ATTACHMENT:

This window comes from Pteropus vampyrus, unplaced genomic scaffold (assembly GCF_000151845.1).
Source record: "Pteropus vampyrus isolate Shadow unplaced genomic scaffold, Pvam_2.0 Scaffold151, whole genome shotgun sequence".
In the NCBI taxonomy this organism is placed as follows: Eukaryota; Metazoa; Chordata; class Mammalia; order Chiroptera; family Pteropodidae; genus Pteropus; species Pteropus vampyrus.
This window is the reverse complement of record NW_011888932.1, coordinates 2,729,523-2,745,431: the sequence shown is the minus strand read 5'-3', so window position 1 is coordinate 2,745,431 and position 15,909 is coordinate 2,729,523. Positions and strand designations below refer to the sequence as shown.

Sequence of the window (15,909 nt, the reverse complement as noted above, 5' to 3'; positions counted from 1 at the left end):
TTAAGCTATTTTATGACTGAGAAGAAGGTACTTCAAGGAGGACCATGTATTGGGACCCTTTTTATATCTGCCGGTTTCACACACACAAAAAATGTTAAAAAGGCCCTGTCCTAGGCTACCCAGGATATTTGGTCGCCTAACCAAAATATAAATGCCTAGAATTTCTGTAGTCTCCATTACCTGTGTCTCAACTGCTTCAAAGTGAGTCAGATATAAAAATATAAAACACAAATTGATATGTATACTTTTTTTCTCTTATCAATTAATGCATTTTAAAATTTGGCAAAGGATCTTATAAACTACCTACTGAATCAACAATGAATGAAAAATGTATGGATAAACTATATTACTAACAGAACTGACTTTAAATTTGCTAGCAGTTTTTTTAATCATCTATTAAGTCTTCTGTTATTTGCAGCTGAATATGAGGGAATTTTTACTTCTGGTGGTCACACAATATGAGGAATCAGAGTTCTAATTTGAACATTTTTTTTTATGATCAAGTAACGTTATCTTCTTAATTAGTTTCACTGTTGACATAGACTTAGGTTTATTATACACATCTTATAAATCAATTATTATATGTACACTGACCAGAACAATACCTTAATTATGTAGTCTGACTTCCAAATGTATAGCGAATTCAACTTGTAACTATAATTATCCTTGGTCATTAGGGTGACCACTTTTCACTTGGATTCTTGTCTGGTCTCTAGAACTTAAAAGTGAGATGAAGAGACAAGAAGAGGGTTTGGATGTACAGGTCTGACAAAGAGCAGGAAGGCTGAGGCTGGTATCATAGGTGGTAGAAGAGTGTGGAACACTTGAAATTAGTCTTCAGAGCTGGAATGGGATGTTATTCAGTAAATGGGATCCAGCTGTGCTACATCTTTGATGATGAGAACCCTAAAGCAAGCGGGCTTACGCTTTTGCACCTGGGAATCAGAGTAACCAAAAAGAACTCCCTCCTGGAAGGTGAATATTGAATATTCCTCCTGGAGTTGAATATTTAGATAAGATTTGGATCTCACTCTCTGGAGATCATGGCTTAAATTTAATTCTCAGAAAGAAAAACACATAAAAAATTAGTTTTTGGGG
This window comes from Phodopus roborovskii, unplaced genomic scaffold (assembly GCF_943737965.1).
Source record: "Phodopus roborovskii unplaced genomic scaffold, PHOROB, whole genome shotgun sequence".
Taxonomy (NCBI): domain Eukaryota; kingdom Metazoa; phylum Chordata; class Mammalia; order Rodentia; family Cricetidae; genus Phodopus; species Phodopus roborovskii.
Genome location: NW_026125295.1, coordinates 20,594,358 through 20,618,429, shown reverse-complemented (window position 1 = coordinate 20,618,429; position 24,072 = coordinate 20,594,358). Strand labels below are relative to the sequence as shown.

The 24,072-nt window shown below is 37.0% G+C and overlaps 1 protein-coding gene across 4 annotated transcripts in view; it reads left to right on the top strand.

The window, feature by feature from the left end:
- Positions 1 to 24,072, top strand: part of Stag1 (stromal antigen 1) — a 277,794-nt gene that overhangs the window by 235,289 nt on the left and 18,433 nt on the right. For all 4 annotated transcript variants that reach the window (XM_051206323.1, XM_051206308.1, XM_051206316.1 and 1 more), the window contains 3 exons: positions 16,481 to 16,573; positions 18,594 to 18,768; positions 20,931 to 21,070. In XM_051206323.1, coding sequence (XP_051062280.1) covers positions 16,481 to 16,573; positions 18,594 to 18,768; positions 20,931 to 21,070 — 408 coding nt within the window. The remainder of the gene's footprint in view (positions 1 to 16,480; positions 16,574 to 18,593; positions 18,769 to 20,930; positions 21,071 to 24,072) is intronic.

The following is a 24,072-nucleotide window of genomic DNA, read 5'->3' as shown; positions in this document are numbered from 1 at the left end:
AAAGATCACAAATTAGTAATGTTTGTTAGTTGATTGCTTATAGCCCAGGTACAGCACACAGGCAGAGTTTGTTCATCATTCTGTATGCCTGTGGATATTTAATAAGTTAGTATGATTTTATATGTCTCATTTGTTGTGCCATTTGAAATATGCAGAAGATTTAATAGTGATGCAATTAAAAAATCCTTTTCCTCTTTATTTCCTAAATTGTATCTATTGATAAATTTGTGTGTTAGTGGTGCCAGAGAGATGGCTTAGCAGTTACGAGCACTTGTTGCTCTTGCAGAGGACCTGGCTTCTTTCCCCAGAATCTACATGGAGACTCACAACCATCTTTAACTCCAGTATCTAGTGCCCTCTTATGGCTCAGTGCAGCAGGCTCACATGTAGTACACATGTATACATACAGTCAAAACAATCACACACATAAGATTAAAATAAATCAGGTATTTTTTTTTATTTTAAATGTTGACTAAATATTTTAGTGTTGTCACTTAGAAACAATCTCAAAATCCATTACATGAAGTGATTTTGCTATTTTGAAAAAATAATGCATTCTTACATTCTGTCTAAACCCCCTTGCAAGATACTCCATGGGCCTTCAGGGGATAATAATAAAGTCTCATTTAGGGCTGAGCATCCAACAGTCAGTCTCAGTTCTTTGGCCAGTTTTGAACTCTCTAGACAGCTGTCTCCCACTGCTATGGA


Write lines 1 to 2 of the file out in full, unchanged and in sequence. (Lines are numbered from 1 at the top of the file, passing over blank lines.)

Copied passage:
This window comes from Pteropus vampyrus, unplaced genomic scaffold (assembly GCF_000151845.1).
Source record: "Pteropus vampyrus isolate Shadow unplaced genomic scaffold, Pvam_2.0 Scaffold151, whole genome shotgun sequence".